Germany : Statement of Young Farmers at the 2023 Global Forum for Food and Agriculture

The following statement is the outcome of the Young Farmers Forum (YFF), of which La Via Campesina (LVC) was part. The YFF participants developed the statement below on the basis of consensus. LVC delegates included many of our priorities but, due to time pressure, some problematic elements remained in the statement, as well as due to the positions brought by some larger-scale farmers from the corporate sector. The statement was shared at the GFFA ministerial meeting on January 21, 2023.

Statement of Young Farmers at the 2023 Global Forum for Food and Agriculture

In the last year, we faced multiple crises coming all-together. Climate change with droughts and floods, an energy crisis with rising prices for operating resources, the massive loss of biodiversity and the chronic hunger crisis. The unjustified Russian war in Ukraine channeled these crises and impacted our whole food system. We see now again the urgent need of a transformation of the global food system.

As young peasants and farmers, these crises affect us directly in our daily life. Therefore, we discussed potential solutions, which we want to share now by reading our statement to you. We stand here in the hope that you will listen carefully, think about it and then implement them in your national legislative processes, so some day we can provide sustainable, affordable, culturally appropriate and nutritious food for everyone.

I. How can we create crisis-proof food systems?

Peasants and family farmers produce around 70–80% of the food consumed by people worldwide. However, they also constitute 80% of the global population facing hunger and approximately 70% of the world’s population living in extreme poverty. Women provide about 50 percent of farm labor. They are traditionally not being recognized and are particularly impacted by the different crises. To improve their situation we should cooperate with the women rights movement. Human rights instruments such as the UN Declaration on the Rights of Peasants should be at the core of country-level efforts and globally coordinated actions to eradicate poverty and reach zero hunger by 2030.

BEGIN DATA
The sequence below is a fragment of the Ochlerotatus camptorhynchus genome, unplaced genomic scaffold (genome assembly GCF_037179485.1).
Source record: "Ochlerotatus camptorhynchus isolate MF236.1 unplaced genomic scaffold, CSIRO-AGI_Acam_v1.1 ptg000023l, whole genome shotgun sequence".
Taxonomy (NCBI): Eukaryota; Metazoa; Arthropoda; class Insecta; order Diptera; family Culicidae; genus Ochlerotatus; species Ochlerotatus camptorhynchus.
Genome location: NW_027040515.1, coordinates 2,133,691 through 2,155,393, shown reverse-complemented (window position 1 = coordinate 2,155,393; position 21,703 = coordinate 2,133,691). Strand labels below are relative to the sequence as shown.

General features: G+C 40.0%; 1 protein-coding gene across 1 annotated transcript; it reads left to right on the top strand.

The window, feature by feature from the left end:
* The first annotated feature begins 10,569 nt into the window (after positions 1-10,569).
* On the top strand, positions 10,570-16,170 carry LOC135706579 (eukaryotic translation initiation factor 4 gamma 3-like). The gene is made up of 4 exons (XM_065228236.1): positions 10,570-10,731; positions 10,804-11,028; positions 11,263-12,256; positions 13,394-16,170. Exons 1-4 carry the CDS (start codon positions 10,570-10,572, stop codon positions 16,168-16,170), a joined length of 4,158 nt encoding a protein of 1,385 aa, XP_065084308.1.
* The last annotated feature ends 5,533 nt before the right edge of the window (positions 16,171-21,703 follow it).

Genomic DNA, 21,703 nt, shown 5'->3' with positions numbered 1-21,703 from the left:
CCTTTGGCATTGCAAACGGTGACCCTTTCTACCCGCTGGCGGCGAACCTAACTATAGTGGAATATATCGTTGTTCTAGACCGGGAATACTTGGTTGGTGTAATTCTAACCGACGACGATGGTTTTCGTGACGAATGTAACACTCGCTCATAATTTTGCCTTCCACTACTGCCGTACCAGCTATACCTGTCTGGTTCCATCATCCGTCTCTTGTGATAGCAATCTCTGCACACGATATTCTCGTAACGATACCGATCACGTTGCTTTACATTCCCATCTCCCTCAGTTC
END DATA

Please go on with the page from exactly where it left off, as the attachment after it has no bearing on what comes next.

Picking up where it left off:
Farmers should be at the heart of decisions that affect them. The direct participation of farmers throughout the policy making process will ensure that local knowledge is incorporated and policy is truly bottom-up.

States should enact critical policy shifts for structural change within the global economy in order to build resilient and sustainable food systems. Human rights, particularly the right to food and the right to food sovereignty, must be central to all policies, programs, and governance processes related to food and agriculture.

We all deserve healthy, culturally appropriate food produced through ecologically sound and sustainable methods. This right can only be enjoyed by everyone if nation-states realize the right of peoples to democratically define and control their own food and agricultural systems.

Transparency in markets and regulation when needed is required for food prices to reflect the costs, value of production, and prevent harmful financial speculation. Parity pricing and labor protections are fundamental to guaranteeing fair incomes for everyone engaged and employed in food systems.

Genuine agrarian reforms are needed to realize and protect the right to land for small-scale producers, family farmers, and landless peoples. Equitable reforms are especially relevant for achieving gender equality and addressing youth migration out of the countryside.

Agroecological transition pathways are key to solving the root causes of rural poverty, hunger, and environmental degradation with contextualized solutions and bottom-up, territorial processes that enhance the autonomy and adaptive capacity of small-scale food producers. As recognized by the UN Food and Agriculture Organization, agroecology is crucial for realizing the right to food as well as adapting to and mitigating climate change while also addressing input dependencies, fertilizer shortages, food loss and waste, and the environmental costs of agriculture supply chains.

II. How can we create climate-friendly food systems and preserve biological diversity?